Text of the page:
What's it good for?
probably my best bento box in terms of quality and versatility. It's
handsome and sturdy and just a
really nice design. The top tier has a tight-fitting seal
and can be used alone for a smaller lunch or with the bottom tier for a
larger one. The removable cup in the top tier is the best possible
solution to the question of fixed compartments vs. movable divider. The
jaunty trapezoidal shape of the removable cup adds visual zing.
It's microwavable, but probably not dishwasher safe because of the enameled designs on the top.
I purchased this one in January, 2010, from Jbox for $26.95 + shipping. That included the bag and bento band, but no chopsticks. Jbox has a great selection of high-quality merchandise, but you pay for that: both the prices and the shipping costs are on the high side, and delivery can be slow because they ship from Japan.
how neatly it fits together!
The top tier has a tight-fitting lid. It's also the tier with the nesting cup. This is where you want to put your wet foods. The bottom of the top tier is grooved to fit neatly over the bottom tier, forming the lid and making the stacked bento fit together very easily and neatly. This doesn't make a completely water-tight seal, so it's best for cold foods, salad, rice or other grains, sandwiches, fruits and nuts, cheese and so on.
The top comes right down over the entire top tier, again making a nice solid stack. It doesn't snap together however - still needs the classy black bento band that is included with the set.
Voyage of the Double-Tier Hakoya
I was thrilled to have a box big enough for the Dollar Tree silicone cups! Two different kinds of slightly gloppy leftovers made good use of the leakproof interior cup in tier 1.
Top Tier: ground lamb in cream sauce (oh, okay, cream of chicken soup) decorated with a sliced black olive and leftover carrots. The other compartment is mashed yams and potatoes topped by more leftover vegies and a half-peeled Baby Bel cheese.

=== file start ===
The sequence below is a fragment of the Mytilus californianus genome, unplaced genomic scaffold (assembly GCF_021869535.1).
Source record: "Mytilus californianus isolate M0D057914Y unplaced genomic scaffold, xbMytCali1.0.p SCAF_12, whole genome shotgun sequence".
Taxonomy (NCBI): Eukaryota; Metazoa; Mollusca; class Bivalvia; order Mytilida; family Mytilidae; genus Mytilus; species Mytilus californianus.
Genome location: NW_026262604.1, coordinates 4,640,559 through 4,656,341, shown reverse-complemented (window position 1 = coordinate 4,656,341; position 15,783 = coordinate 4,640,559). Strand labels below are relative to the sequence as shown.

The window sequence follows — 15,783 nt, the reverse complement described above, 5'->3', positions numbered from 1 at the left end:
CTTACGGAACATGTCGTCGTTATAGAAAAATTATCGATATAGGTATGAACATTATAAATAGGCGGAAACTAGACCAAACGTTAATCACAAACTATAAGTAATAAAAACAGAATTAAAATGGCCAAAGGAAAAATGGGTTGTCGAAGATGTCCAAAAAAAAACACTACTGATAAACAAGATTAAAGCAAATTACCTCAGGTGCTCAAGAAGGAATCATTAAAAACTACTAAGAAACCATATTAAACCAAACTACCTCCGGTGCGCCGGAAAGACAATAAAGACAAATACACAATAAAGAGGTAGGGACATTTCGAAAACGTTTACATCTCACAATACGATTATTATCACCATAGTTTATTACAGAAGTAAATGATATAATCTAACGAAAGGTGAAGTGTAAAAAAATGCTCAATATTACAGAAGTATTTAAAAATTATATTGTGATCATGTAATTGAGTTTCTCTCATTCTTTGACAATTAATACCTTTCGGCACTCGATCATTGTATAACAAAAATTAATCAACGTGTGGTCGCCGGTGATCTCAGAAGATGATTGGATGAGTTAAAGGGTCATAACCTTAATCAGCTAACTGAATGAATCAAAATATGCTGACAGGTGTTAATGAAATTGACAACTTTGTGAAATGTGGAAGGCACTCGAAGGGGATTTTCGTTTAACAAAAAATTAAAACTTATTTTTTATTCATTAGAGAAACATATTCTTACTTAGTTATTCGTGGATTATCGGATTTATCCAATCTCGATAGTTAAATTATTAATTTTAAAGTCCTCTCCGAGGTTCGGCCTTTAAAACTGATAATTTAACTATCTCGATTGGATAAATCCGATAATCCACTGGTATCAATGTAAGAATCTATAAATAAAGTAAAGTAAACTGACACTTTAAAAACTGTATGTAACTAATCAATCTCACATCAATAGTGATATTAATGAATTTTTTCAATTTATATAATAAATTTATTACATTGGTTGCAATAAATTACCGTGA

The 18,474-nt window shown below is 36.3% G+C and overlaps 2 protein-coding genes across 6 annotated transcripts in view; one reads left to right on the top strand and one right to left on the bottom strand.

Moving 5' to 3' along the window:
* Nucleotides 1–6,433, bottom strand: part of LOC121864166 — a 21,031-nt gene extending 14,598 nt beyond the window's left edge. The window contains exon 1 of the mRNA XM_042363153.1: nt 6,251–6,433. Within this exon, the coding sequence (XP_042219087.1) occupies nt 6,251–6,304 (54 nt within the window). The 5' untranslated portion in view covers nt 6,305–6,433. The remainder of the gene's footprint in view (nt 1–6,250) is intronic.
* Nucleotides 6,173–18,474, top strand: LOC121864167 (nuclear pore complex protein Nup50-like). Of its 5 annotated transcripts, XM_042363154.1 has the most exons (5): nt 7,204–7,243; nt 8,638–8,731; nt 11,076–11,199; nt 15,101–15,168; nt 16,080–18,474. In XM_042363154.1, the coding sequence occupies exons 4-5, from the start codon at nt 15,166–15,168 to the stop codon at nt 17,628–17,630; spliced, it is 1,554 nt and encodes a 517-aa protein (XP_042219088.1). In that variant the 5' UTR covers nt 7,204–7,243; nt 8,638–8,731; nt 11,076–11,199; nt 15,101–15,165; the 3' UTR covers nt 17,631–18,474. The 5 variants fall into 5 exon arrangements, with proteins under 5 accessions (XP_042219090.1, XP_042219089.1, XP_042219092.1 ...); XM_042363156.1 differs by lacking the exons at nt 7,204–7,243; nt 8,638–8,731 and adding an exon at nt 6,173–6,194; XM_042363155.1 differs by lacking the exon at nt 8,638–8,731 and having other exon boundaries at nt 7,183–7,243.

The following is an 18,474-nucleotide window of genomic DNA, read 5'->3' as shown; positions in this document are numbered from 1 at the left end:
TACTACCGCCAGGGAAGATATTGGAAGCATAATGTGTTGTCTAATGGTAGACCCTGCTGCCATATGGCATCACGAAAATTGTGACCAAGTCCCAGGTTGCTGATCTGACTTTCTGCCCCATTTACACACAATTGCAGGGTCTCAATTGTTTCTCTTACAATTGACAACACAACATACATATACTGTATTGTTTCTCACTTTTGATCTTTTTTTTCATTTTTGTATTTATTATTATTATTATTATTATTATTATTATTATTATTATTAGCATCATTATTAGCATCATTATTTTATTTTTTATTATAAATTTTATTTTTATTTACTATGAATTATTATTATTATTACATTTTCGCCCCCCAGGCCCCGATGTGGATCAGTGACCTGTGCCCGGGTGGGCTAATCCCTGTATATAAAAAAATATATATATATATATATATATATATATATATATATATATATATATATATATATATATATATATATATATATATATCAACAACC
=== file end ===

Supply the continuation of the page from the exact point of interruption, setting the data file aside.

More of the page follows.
Bottom Tier: fancy Chinese rice/soy crackers in the moon surrounded by black olives, alfalfa sprouts and avocado. Sauce containers hold balsamic vinegar and olive oil.
Cup Fits Too!
Another of my big Dollar Tree baking cups, which I lifted out and microwaved separately so the rollups could be served cold. This is the only 2-tier box that I own that is big enough for that heart cup.
This is an example of a filling lunch in one tier and a mid-afternoon snack in the other tier.
Bottom Tier: Stir-fried vegies in the heart with cheese stars on top. Rollups (Joseph's Lavash) contain refried beans and lunch meat, with sliced pimientos on top. Sweet pickles tucked around the edges.
Top Tier: Honey Greek Yogurt mixed with cottage cheese to make it more of a protein dish and less of a dessert. The rest is obvious: clementines, nuts, Fig Newtons.
Lunch with Hot Trapezoid
Totally low-carb cold salad lunch here except for the steamed vegetables, which were intended to be served hot. The little lift-out trapezoidal tray comes in handy for that.
Top Tier: Tomato and cheese slices, steamed vegies (carrots, mushrooms, squash). Mrs. Dash sprinkled on the vegies.
Bottom Tier: Deli turkey breast wrapped around slivers of string cheese, sometimes wrapped in lettuce. A few cooked mushrooms peeking out of the largest roll.
One more in my series of quick lunches based on frozen dumplings. This time it's ravioli sprinkled with black sesame seeds and a sweet-sour red cabbage dish in the hot tier. The bottom tier holds a big salad.
I could've done the same thing with the Little Red Lube Sheep, but it would have been a much smaller lunch. When half the lunch is a bulky but low-calorie salad, I use one of my bigger double-tier boxes.